More patients with non-small cell lung cancer (NSCLC) that is locally advanced lived five years or longer when they had received radiation and chemotherapy at the same time (concurrently) than those who had received the treatment in sequence, the study found.
Walter J. Curran, Jr., MD, principal investigator of the study and executive director of Winship Cancer Institute
Traditional treatment protocols typically call for chemotherapy to be administered first for patients with locally advanced NSCLC. Patients then undergo radiation therapy.
In this study, however, more patients who received the therapies concurrently – during the same general time period — were still living after five years than those who received the therapies in sequence. The study was published online in the Sept. 8 Journal of the National Cancer Institute.
Walter J. Curran, Jr., MD, principal investigator of the study and executive director of Winship Cancer Institute, said the findings suggest a new treatment standard for this group of patients.
“The significant increase in five-year survival for patients receiving concurrent versus sequential treatment establishes a new treatment standard for this large population of lung cancer patients,” said Curran, who is also chair of the Radiation Therapy Oncology Group, which conducted the clinical trial. RTOG is a National Cancer Institute-supported group of cancer research centers that cooperatively conduct clinical trials.
The Phase III study enrolled 610 participants with stage III, NSCLC at 153 institutions across North America. Stage III, NSCLC is locally advanced disease that has not spread to other organs. Many who are diagnosed with the disease were never smokers.
The study participants were randomized into three arms. One arm received cisplatin-based chemotherapy and radiation therapy in sequence – that is, chemotherapy first, then radiation therapy. Another arm received radiation and chemotherapy concurrently once daily. The third arm received the therapies concurrently but twice daily.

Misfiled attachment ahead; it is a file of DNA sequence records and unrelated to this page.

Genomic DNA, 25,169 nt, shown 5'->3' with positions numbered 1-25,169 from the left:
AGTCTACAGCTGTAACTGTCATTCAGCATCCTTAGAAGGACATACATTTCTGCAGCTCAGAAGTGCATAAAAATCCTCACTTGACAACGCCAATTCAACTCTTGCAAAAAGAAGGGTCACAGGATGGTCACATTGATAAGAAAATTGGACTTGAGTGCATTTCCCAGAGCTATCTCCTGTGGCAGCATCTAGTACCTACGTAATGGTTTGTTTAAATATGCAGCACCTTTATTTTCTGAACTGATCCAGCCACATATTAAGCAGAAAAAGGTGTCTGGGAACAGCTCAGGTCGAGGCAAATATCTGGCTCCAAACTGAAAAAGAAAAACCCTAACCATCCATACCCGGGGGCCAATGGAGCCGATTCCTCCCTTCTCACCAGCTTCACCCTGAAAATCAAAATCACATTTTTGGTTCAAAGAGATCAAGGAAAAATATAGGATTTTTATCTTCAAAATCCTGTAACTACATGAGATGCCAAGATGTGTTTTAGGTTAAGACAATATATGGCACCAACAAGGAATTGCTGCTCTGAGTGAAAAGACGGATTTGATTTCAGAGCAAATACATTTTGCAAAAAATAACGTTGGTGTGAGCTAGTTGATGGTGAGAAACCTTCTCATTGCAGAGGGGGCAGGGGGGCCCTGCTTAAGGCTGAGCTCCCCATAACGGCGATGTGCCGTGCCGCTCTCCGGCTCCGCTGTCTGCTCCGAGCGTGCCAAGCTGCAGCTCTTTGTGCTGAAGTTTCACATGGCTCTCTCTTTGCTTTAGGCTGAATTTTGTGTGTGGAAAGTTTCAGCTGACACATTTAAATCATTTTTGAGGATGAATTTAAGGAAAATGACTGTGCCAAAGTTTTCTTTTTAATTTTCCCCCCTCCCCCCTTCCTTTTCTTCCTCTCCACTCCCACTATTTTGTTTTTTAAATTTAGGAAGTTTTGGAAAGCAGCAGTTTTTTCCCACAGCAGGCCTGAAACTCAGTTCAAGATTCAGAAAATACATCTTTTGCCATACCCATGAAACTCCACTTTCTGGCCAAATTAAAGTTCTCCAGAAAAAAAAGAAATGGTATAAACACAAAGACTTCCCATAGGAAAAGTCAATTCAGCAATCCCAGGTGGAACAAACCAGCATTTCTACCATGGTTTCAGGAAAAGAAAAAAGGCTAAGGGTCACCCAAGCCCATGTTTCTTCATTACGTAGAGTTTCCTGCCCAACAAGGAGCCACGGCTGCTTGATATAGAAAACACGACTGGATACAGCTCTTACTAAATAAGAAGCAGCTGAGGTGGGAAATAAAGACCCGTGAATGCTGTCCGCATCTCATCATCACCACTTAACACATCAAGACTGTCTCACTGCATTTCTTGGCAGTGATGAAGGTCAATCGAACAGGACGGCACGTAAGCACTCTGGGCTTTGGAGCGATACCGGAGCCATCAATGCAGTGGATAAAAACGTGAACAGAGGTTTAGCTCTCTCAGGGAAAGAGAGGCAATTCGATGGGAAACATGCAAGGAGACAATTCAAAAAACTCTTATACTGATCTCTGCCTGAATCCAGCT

The patients in the arm who received concurrent therapy once daily fared the best of the three arms. Of those patients, 16 percent were still living after five years. Those who received the therapies sequentially fared least well; 10 percent were still living after five years. Those who received concurrent therapy twice daily fared better than those who received the therapies sequentially, but not as well as those who received concurrent therapy once a day. Of those, 13 percent were still living after five years.
The news is important because lung cancer remains the nation’s number one cancer killer. Lung cancer is difficult to treat, in large part because it often is diagnosed in late stages. About 50,000 Americans are diagnosed each year with stage III NSCLC. This study advances the knowledge about how best to treat those patients. It also suggests new treatment strategies for further study. For example, RTOG is now evaluating the addition of another drug, cetuximab, to the regimen for patients with stage III, NSCLC.
The Robert W. Woodruff Health Sciences Center of Emory University is an academic health science and service center focused on missions of teaching, research, health care and public service.